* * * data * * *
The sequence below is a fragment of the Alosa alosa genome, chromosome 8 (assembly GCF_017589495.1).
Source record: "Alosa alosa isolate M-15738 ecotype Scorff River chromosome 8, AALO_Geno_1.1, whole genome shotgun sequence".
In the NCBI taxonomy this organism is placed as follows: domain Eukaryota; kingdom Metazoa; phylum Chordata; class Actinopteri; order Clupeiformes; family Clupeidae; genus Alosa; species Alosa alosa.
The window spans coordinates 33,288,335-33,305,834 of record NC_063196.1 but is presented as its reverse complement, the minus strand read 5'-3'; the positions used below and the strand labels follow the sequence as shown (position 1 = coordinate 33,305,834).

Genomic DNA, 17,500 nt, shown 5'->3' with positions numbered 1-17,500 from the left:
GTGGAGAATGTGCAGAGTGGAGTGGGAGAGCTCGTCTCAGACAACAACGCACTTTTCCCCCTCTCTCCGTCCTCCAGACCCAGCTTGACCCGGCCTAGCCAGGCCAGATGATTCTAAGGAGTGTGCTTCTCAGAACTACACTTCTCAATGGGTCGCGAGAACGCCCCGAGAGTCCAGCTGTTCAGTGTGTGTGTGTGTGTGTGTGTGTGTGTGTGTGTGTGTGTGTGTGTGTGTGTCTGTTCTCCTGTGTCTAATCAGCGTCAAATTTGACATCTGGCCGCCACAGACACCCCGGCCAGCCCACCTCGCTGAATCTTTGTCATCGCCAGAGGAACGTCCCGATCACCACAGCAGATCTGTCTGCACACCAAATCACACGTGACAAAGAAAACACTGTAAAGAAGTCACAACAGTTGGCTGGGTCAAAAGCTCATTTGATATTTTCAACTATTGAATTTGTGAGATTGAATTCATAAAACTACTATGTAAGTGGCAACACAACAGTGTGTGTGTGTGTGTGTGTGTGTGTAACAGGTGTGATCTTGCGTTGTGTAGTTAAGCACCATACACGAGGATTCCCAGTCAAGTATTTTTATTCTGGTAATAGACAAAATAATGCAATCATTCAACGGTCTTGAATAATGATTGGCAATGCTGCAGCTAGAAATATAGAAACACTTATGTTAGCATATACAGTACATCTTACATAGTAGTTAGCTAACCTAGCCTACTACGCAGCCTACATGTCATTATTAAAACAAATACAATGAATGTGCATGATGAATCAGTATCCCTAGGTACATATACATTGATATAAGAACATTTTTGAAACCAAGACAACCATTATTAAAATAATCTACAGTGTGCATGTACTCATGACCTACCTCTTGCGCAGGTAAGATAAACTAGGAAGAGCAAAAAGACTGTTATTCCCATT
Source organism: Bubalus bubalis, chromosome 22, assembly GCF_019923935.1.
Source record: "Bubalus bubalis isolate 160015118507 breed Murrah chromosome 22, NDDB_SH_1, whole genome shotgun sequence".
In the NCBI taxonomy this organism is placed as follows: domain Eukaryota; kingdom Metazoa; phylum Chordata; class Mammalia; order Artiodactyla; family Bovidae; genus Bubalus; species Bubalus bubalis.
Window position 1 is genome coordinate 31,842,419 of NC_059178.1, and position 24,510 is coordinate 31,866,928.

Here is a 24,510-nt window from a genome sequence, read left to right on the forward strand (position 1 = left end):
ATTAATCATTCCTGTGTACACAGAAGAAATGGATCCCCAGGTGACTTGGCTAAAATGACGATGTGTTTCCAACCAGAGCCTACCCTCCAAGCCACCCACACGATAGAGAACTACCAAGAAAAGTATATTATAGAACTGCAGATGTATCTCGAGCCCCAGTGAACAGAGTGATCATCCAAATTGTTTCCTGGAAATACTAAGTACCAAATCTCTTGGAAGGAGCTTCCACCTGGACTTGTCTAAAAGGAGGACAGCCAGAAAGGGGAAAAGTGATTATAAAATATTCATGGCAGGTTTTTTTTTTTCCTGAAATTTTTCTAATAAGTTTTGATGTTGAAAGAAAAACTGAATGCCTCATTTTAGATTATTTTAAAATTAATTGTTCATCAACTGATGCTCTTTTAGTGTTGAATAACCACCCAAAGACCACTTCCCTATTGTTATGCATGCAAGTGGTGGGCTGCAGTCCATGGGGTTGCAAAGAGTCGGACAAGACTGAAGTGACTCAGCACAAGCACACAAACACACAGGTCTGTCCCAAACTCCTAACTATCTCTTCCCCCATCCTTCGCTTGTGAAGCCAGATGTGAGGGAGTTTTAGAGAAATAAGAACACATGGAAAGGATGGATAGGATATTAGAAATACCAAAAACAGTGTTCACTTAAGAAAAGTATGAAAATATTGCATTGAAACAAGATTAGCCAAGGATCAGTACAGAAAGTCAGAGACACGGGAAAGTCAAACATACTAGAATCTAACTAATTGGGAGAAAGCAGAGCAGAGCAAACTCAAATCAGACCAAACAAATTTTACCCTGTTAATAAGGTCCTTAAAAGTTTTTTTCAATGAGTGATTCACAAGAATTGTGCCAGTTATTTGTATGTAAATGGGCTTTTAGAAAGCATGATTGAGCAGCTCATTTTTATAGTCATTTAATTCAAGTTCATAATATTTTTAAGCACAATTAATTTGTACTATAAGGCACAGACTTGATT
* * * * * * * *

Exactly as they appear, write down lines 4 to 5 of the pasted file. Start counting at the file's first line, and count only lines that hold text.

The window spans coordinates 33,288,335-33,305,834 of record NC_063196.1 but is presented as its reverse complement, the minus strand read 5'-3'; the positions used below and the strand labels follow the sequence as shown (position 1 = coordinate 33,305,834).

Genomic DNA, 17,500 nt, shown 5'->3' with positions numbered 1-17,500 from the left: